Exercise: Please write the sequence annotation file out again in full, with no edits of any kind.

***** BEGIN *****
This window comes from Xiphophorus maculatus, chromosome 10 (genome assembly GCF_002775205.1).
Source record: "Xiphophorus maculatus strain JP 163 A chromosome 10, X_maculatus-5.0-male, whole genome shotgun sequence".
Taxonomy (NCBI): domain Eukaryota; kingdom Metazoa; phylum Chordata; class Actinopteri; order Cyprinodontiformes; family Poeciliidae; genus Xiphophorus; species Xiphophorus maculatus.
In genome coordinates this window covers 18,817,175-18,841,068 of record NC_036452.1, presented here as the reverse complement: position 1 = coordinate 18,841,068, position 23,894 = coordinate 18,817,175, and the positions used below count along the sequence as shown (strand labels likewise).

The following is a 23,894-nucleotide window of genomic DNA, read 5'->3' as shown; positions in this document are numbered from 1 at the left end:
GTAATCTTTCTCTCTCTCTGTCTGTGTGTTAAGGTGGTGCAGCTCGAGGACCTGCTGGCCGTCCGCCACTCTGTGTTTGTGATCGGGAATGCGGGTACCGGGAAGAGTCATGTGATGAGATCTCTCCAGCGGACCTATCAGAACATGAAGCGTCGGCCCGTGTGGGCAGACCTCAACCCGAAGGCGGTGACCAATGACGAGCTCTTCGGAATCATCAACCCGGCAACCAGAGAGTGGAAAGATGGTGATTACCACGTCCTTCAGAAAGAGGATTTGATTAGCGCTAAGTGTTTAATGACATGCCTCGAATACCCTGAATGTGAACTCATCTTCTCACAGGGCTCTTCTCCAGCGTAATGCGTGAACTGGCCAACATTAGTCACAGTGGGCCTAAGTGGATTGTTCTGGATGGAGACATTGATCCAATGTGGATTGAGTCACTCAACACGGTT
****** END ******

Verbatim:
This window comes from Xiphophorus maculatus, chromosome 10 (genome assembly GCF_002775205.1).
Source record: "Xiphophorus maculatus strain JP 163 A chromosome 10, X_maculatus-5.0-male, whole genome shotgun sequence".
Taxonomy (NCBI): domain Eukaryota; kingdom Metazoa; phylum Chordata; class Actinopteri; order Cyprinodontiformes; family Poeciliidae; genus Xiphophorus; species Xiphophorus maculatus.
In genome coordinates this window covers 18,817,175-18,841,068 of record NC_036452.1, presented here as the reverse complement: position 1 = coordinate 18,841,068, position 23,894 = coordinate 18,817,175, and the positions used below count along the sequence as shown (strand labels likewise).

The following is a 23,894-nucleotide window of genomic DNA, read 5'->3' as shown; positions in this document are numbered from 1 at the left end:
GTAATCTTTCTCTCTCTCTGTCTGTGTGTTAAGGTGGTGCAGCTCGAGGACCTGCTGGCCGTCCGCCACTCTGTGTTTGTGATCGGGAATGCGGGTACCGGGAAGAGTCATGTGATGAGATCTCTCCAGCGGACCTATCAGAACATGAAGCGTCGGCCCGTGTGGGCAGACCTCAACCCGAAGGCGGTGACCAATGACGAGCTCTTCGGAATCATCAACCCGGCAACCAGAGAGTGGAAAGATGGTGATTACCACGTCCTTCAGAAAGAGGATTTGATTAGCGCTAAGTGTTTAATGACATGCCTCGAATACCCTGAATGTGAACTCATCTTCTCACAGGGCTCTTCTCCAGCGTAATGCGTGAACTGGCCAACATTAGTCACAGTGGGCCTAAGTGGATTGTTCTGGATGGAGACATTGATCCAATGTGGATTGAGTCACTCAACACGGTT